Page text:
Do this and your PPC platforms will work for you rather than against you.
Facebook Advertising – How Does It Affect Affiliate Marketers?
When Facebook PPC first came out, they were very clumsy. Ads were often disapproved for no reason, but an ad could simply be resubmitted twenty times until it was reapproved. International ads wouldn’t be approved at all because Facebook staff couldn’t see the offer in the US.
In short, Facebook ads had at first developed a poor reputation in the affiliate marketing industry due to the many bugs in their system.
Fortunately, they’ve fixed many of the bugs and Facebook PPC is today becoming one of the most powerful platforms on the market.
They’re the second most visited website on the internet, second only to Google. They’ve surpassed any other website on the internet for user engagement, meaning people spend more time on Facebook than any other website on the planet.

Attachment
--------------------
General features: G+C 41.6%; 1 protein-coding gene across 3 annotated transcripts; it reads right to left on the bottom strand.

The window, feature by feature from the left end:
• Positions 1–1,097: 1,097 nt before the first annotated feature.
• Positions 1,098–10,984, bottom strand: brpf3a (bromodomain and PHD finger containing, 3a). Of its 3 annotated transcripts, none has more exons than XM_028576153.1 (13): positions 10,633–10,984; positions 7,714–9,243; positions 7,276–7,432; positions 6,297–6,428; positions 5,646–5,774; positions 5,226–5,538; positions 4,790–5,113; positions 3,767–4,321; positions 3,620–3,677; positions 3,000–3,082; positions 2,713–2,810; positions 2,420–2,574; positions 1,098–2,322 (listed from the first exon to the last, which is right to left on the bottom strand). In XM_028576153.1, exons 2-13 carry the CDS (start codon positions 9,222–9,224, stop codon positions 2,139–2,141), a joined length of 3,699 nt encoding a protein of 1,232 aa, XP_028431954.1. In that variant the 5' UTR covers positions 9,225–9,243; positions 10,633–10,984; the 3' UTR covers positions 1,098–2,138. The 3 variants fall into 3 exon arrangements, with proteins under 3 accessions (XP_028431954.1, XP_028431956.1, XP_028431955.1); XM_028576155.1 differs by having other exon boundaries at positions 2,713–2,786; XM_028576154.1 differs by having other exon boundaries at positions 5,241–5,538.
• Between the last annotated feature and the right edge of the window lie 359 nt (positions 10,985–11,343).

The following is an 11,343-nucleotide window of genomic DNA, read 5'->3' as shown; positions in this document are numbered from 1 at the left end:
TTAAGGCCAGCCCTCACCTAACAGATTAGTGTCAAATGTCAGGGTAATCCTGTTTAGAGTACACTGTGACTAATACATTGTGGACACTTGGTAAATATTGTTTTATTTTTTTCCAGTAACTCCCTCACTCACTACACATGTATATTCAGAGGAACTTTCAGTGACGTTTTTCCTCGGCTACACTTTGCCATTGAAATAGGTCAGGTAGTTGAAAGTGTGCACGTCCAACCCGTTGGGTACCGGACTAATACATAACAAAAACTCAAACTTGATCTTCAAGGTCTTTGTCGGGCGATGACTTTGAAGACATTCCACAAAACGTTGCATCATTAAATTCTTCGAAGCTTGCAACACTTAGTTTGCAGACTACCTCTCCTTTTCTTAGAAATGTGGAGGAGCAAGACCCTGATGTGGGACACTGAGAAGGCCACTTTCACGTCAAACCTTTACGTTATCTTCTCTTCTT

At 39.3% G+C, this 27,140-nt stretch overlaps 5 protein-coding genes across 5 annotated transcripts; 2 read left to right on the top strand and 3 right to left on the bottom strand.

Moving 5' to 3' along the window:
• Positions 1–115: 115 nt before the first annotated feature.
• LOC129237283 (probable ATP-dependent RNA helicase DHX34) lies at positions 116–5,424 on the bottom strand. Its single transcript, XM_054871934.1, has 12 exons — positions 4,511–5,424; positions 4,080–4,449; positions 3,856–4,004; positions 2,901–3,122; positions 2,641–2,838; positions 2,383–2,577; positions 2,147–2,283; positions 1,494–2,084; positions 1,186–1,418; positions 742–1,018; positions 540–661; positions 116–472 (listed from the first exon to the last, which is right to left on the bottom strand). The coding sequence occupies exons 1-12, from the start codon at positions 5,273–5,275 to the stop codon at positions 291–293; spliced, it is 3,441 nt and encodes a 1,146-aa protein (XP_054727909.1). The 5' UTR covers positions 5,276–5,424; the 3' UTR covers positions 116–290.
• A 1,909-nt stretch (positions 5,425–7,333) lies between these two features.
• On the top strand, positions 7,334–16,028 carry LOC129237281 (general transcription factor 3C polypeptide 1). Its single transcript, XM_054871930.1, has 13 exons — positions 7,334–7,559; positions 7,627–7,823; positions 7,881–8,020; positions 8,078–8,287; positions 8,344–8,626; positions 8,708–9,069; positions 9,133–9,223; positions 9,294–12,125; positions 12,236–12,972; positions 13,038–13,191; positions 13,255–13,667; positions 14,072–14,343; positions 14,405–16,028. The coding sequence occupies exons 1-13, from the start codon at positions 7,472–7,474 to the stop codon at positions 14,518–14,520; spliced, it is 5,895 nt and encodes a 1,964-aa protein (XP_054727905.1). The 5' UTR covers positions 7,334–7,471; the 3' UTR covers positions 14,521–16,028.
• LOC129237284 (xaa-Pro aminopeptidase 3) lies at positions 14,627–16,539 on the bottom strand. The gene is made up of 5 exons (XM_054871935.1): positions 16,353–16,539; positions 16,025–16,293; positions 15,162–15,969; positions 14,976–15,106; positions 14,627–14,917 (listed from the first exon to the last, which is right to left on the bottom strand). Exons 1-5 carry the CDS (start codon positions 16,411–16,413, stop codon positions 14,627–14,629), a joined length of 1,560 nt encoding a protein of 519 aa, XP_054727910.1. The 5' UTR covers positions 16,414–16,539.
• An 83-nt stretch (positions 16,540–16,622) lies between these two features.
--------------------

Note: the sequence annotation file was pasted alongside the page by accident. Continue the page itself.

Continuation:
But their real power comes in their targeting ability. While on Google you might be able to “infer” data, meaning guess at demographics or income based on keywords people type in, you could never really be sure.
With Facebook, you can specifically target people by age, income, location, marital status, gender or interests.
If you’re promoting a video game offer, for example, you could target only 18 to 28 year old males in the United States making $30,000 or more who’ve expressed an interest in video games.
Never before has such data been available on an advertising platform. Just about every source of user targeting in the past has been “inferred” data; users have traditionally been very hesitant to hand over their personal information for marketing purposes.
But with Facebook, you can target your exact demographic to speak to with data that you know is accurate.
Facebook is also able to provide advertisers with an increasingly powerful set of tools. You can split test many different pictures, ads and targeting options, for example.